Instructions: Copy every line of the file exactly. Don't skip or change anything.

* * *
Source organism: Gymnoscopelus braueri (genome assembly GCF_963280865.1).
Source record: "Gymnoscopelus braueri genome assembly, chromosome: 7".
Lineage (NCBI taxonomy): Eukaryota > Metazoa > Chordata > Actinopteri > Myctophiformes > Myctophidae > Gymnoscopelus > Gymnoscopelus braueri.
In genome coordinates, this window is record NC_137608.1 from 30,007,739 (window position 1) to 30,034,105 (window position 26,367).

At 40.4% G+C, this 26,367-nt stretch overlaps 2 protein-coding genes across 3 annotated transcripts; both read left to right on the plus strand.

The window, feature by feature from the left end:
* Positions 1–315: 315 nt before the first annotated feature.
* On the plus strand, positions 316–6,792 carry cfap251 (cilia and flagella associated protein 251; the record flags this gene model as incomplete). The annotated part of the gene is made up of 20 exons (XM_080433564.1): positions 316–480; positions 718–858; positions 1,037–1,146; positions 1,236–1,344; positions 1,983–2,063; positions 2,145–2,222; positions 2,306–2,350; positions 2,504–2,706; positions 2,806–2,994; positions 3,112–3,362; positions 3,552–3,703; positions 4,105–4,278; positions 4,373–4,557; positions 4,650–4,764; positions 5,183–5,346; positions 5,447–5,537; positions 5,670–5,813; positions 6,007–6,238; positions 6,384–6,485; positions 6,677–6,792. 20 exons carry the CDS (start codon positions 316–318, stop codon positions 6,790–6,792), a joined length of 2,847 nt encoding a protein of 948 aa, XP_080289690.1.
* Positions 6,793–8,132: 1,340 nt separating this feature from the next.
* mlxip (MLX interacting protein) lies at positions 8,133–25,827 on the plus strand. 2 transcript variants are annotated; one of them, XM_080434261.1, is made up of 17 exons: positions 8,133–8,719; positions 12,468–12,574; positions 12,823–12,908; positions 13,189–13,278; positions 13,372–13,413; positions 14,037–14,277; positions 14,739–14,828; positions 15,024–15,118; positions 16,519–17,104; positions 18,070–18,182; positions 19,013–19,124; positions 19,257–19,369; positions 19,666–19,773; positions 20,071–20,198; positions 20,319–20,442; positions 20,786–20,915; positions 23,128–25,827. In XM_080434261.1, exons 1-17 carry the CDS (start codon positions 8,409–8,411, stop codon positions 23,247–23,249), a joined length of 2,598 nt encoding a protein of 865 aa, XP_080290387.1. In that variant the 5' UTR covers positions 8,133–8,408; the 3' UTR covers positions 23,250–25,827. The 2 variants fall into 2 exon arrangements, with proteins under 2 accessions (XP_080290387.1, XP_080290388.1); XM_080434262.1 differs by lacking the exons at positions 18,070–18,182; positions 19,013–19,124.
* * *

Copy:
Source organism: Gymnoscopelus braueri (genome assembly GCF_963280865.1).
Source record: "Gymnoscopelus braueri genome assembly, chromosome: 7".
Lineage (NCBI taxonomy): Eukaryota > Metazoa > Chordata > Actinopteri > Myctophiformes > Myctophidae > Gymnoscopelus > Gymnoscopelus braueri.
In genome coordinates, this window is record NC_137608.1 from 30,007,739 (window position 1) to 30,034,105 (window position 26,367).

At 40.4% G+C, this 26,367-nt stretch overlaps 2 protein-coding genes across 3 annotated transcripts; both read left to right on the plus strand.

The window, feature by feature from the left end:
* Positions 1–315: 315 nt before the first annotated feature.
* On the plus strand, positions 316–6,792 carry cfap251 (cilia and flagella associated protein 251; the record flags this gene model as incomplete). The annotated part of the gene is made up of 20 exons (XM_080433564.1): positions 316–480; positions 718–858; positions 1,037–1,146; positions 1,236–1,344; positions 1,983–2,063; positions 2,145–2,222; positions 2,306–2,350; positions 2,504–2,706; positions 2,806–2,994; positions 3,112–3,362; positions 3,552–3,703; positions 4,105–4,278; positions 4,373–4,557; positions 4,650–4,764; positions 5,183–5,346; positions 5,447–5,537; positions 5,670–5,813; positions 6,007–6,238; positions 6,384–6,485; positions 6,677–6,792. 20 exons carry the CDS (start codon positions 316–318, stop codon positions 6,790–6,792), a joined length of 2,847 nt encoding a protein of 948 aa, XP_080289690.1.
* Positions 6,793–8,132: 1,340 nt separating this feature from the next.
* mlxip (MLX interacting protein) lies at positions 8,133–25,827 on the plus strand. 2 transcript variants are annotated; one of them, XM_080434261.1, is made up of 17 exons: positions 8,133–8,719; positions 12,468–12,574; positions 12,823–12,908; positions 13,189–13,278; positions 13,372–13,413; positions 14,037–14,277; positions 14,739–14,828; positions 15,024–15,118; positions 16,519–17,104; positions 18,070–18,182; positions 19,013–19,124; positions 19,257–19,369; positions 19,666–19,773; positions 20,071–20,198; positions 20,319–20,442; positions 20,786–20,915; positions 23,128–25,827. In XM_080434261.1, exons 1-17 carry the CDS (start codon positions 8,409–8,411, stop codon positions 23,247–23,249), a joined length of 2,598 nt encoding a protein of 865 aa, XP_080290387.1. In that variant the 5' UTR covers positions 8,133–8,408; the 3' UTR covers positions 23,250–25,827. The 2 variants fall into 2 exon arrangements, with proteins under 2 accessions (XP_080290387.1, XP_080290388.1); XM_080434262.1 differs by lacking the exons at positions 18,070–18,182; positions 19,013–19,124.